“Find ways so his mess can remain his problem — even if that just means constantly putting his junk in the trash when he refuses to pick it up. Be petty with it (you've earned it) and have fun!”


lazy men, weaponized incompetance, mama's boyA wife can no longer take her husband's laziness.via Timur Weber/Pexels

6. Get a housekeeper

"Have him pay for a maid to do his half of the work and stop arguing about it. That’s the only way to continue the marriage. If he has 'don’t go to work for a year' money, he has housekeeper money."

7. Men don't grow up

"My dad told me something that made a huge impact on me. He said that men don’t 'grow up' and don’t 'mature.' They are who they are whether they’re 5, 15, or 55. That’s who they are and that's who they are always going to be."

8. Depression lies to you

"You are not trapped, that’s just the lie your depression tells you. You have the power to break free, you just don’t believe in yourself."

9. Get a support system

"Do you have a therapist, etc? You need someone to talk to about these issues! There are so many concerns you have implied may exist, but not delineated. Do you not have any kind of support system? Parents, siblings, old friends, other relatives? If not, it’s time for you to put on your big girl panties and get a life. You need to make a life for yourself! That includes a job, money management, housing, etc. This balloon you are living within is about to pop."

10. He was made that way

"The way your husband's mommy makes excuses for him and treats him like a baby is how so many momma's boys are raised. Mom Boys are raising defective men ON PURPOSE. Because they don’t want to be 'abandoned.' Do not be with a momma’s boy!! Look out for yourself."

Even though the woman said she didn’t want to leave her husband and only wanted him to understand her situation, she was given a lot of hard truths about her marriage. She is fighting an uphill battle trying to turn her husband into a responsible man when he was raised to let the women in his life do everything for him. So, the good news is that even though she may not want to leave him, she received a lot of practical advice on gaining independence from him so she can at least forge her own path instead of being dependent on a man who gives little in return.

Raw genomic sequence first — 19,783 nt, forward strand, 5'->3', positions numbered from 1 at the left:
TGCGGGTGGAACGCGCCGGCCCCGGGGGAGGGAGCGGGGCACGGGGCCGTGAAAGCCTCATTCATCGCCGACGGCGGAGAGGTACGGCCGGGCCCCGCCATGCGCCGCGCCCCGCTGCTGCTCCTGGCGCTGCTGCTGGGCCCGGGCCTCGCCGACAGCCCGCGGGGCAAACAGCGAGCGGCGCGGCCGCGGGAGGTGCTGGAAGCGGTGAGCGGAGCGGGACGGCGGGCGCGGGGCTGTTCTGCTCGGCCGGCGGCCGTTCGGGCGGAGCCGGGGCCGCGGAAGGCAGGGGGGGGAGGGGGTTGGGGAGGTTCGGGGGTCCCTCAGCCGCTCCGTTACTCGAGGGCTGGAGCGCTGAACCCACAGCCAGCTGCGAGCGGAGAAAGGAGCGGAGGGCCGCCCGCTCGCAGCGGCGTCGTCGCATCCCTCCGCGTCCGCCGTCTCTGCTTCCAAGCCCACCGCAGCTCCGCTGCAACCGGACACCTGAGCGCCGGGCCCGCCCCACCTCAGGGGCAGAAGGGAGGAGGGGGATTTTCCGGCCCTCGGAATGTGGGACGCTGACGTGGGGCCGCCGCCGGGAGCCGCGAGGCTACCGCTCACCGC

BRĒZ social tonics promote euphoria and relaxation

These THC and mushrooms drink are a refreshing alternative to alcohol.

Human beings have consumed alcohol for millennia. It's a staple of cultures all over the globe because it helps people relax and break the ice, thus making social gatherings and celebrations more enjoyable. Unfortunately, as we all know, alcohol also comes with some pretty huge drawbacks—including hangovers, addiction, high blood pressure, disturbed sleep patterns, and an increased risk of cancer. That’s why, in recent years, more and more people have decided that they want a healthier alternative to alcohol. And this is exactly what BRĒZ Lemon Elderflower social tonics were designed for. These innovative drinks help you achieve the perfect mix of euphoria and relaxation without the dreaded hangover, so you can enjoy an epic night with friends and actually wake up feeling refreshed.

Sounds pretty great, right? Well, let’s dig deeper into what makes this drink so unique.

The rise of non-alcoholic social beverages